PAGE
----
PUBLICATION DATE: August 14, 2012
he worse thing about Where’d You Go Bernadette might be its somewhat clunky title. Don’t let the title dissuade you from picking up this book, which is an example of talented story-telling.
Bernadette is a brilliant architect who is taking a break from her career. She and her husband, Elgie, and their daughter, Bee, have moved from California to Seattle, where Elgie works at Microsoft and Bee attends the prestigious Galer Street School, her last stop en route to Choate. It’s clear from the beginning that Bernadette doesn’t like Seattle: neither the people nor the city itself.
We begin to sense that all is not well with Bernadette when we learn that she rarely leaves the house and can barely interact with people other than her family members. She orders things off the Internet and has even employed a “virtual assistant” from India, Manjula, to help her with various tasks, including planning their upcoming family trip to Antarctica. The thought of spending all that time on a ship with fellow passengers tortures Bernadette, but she and Elgie have promised Bee that they will go anywhere she wants as a reward for her perfect school grades. When Bernadette, who suffers from sea sickness, learns that they will need to cross the Drake Passage, one of the roughest patches of water in the world, she starts to think of ways to avoid going on the trip. Meanwhile, Bee has gotten into Choate, Elgie is perpetually stuck at work, and Bernadette gets into a disagreement with their neighbor, Audrey Griffin, over blackberry bushes.
As the story, much of which is told in emails, faxes, and letters, heats up, we learn more about Bernadette’s past and why this lauded architect isn’t currently working. In fact, the family’s house is in a state of perpetual disrepair.
As the trip to Antarctica draws closer, the tension builds. Elgie begins to have serious concerns about Bernadette’s mental health, and he and Bee are shocked when Bernadette disappears.
By the end of this remarkable story, we find out what happened to Bernadette, and all the pieces of the puzzle fall into place.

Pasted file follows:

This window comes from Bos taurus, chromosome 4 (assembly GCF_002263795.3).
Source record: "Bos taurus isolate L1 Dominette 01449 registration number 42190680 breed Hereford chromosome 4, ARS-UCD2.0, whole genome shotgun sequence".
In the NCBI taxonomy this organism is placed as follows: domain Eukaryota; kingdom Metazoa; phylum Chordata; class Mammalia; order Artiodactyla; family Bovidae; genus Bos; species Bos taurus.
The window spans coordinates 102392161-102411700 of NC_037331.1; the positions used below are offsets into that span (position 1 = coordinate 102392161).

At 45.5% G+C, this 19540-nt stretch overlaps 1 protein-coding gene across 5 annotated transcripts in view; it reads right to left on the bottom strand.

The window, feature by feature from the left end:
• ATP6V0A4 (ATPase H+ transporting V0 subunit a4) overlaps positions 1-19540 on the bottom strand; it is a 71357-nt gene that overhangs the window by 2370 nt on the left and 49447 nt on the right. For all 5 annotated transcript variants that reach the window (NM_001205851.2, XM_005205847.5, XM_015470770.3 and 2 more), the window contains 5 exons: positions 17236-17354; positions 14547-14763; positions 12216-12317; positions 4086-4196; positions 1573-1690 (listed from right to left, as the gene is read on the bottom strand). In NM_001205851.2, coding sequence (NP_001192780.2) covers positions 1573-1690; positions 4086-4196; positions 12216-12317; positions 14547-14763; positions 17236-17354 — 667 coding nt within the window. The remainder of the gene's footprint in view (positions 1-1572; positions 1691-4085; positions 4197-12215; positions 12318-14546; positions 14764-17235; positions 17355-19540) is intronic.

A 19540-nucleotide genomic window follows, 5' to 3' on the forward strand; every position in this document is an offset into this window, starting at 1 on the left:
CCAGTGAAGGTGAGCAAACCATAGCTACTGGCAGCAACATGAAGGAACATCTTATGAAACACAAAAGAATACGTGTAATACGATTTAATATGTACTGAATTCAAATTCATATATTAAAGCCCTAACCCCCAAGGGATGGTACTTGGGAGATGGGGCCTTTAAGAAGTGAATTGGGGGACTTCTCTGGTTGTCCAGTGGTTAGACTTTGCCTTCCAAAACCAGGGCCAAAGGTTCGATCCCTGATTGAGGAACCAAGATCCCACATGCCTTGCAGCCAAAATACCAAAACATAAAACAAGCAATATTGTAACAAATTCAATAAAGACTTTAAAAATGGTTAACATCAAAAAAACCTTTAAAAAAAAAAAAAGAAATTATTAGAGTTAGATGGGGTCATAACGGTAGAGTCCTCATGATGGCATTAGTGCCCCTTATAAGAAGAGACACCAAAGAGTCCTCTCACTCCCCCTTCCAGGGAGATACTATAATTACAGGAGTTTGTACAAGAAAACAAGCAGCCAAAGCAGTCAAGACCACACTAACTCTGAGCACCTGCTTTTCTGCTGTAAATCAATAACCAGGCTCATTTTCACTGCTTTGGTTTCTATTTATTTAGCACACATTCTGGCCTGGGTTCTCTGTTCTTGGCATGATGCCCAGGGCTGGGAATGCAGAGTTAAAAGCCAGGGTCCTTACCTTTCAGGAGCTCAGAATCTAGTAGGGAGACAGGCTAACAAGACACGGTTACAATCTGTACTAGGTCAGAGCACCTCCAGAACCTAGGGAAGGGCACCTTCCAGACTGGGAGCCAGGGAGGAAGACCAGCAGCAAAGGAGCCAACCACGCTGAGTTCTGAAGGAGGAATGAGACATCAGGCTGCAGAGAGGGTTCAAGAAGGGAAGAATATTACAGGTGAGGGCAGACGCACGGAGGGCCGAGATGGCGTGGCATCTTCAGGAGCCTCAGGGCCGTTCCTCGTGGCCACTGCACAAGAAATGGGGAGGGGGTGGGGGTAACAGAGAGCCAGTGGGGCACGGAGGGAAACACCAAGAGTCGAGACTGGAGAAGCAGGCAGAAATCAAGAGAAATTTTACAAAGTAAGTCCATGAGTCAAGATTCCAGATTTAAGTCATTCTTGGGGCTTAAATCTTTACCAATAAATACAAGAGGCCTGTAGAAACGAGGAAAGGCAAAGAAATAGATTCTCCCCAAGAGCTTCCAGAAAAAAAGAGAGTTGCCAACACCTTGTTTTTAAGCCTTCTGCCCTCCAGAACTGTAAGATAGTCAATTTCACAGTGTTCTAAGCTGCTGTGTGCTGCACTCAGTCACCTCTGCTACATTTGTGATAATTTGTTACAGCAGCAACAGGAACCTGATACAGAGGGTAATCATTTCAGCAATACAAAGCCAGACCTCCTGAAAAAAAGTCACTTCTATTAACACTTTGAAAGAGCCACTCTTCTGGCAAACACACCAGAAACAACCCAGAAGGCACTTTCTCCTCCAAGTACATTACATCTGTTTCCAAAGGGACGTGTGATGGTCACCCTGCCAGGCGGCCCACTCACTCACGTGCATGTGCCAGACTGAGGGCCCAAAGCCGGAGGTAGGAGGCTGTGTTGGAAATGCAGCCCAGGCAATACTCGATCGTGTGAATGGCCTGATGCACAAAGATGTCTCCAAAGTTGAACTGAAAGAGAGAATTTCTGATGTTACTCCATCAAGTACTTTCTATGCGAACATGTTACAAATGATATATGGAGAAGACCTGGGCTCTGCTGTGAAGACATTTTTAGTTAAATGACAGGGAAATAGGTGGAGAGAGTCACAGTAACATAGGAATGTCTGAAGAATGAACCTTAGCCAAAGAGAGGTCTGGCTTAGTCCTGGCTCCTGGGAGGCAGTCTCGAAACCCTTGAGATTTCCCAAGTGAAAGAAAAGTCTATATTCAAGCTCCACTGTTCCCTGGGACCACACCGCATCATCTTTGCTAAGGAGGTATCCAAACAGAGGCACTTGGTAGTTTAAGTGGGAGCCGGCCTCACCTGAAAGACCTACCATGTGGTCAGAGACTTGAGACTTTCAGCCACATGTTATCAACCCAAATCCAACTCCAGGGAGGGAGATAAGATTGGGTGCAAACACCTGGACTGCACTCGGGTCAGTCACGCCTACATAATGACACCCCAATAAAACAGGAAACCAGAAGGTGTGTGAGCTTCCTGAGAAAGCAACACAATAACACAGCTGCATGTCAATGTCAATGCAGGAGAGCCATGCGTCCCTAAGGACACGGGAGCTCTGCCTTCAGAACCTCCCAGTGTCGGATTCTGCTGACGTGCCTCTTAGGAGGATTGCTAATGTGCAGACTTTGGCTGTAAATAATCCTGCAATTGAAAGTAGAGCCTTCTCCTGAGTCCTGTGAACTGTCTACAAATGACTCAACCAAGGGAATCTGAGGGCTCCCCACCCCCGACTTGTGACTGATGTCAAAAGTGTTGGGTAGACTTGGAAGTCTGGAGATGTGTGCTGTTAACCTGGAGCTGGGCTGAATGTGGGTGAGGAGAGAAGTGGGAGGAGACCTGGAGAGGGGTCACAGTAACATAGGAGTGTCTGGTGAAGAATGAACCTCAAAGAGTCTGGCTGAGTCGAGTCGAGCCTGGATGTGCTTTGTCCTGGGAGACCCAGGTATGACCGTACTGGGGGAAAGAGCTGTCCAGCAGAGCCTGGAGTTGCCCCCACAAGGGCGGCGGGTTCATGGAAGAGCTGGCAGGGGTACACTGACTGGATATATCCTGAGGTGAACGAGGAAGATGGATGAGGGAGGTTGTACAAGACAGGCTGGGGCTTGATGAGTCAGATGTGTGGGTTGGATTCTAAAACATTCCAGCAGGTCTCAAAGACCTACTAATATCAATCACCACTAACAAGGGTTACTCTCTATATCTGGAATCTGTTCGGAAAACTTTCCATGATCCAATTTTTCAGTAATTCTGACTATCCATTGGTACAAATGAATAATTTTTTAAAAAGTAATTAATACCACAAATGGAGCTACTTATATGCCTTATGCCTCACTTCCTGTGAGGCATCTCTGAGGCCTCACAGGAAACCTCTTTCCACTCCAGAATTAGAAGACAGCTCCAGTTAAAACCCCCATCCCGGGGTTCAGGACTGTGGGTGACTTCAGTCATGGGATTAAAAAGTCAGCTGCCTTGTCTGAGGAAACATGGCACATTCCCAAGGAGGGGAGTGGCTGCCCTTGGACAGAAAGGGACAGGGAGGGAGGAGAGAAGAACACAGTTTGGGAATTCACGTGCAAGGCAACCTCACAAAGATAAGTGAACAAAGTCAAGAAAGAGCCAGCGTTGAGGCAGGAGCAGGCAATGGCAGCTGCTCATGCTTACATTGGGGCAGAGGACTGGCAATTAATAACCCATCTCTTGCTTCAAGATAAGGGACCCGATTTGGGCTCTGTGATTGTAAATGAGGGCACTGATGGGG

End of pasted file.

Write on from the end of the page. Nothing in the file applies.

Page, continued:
I don’t normally enjoy epistolary novels, but this is certainly an exception. Even though most of the story is told through correspondence (and some brief portions narrated by Bee), there’s absolutely no problem with the narrative flow. Semple builds the tension expertly and I could hardly bear waiting to find out what would happen next.
At times, Bernadette is a pretty tiresome character, but just when I began to feel frustrated with her, something would be revealed that would cause me to sympathize with her.
Most of all, I am impressed with the range of emotions in this book. At times, it’s truly laugh-out-loud funny, especially when Semple is skewering Seattle and the people associated with Bee’s school. At other times, it’s incredibly sad and heart-wrenching. Above all, this is a remarkable story, and I loved how all the storylines fit together in the end.
ernadette Fox is a famous architect who has only built two buildings, yet she is considered one of the most innovative builders in the field with her pioneer ideas of green architecture and recycling. Not soon after finishing one of her masterpieces, Bernadette Fox recluses herself from the architecture industry and holes up in Seattle, where her husband, Elgin Branch makes exciting strides in technology for Microsoft. With two brilliant parents, Bee Branch is a gifted young girl who has a soft heart and fierce sarcasm.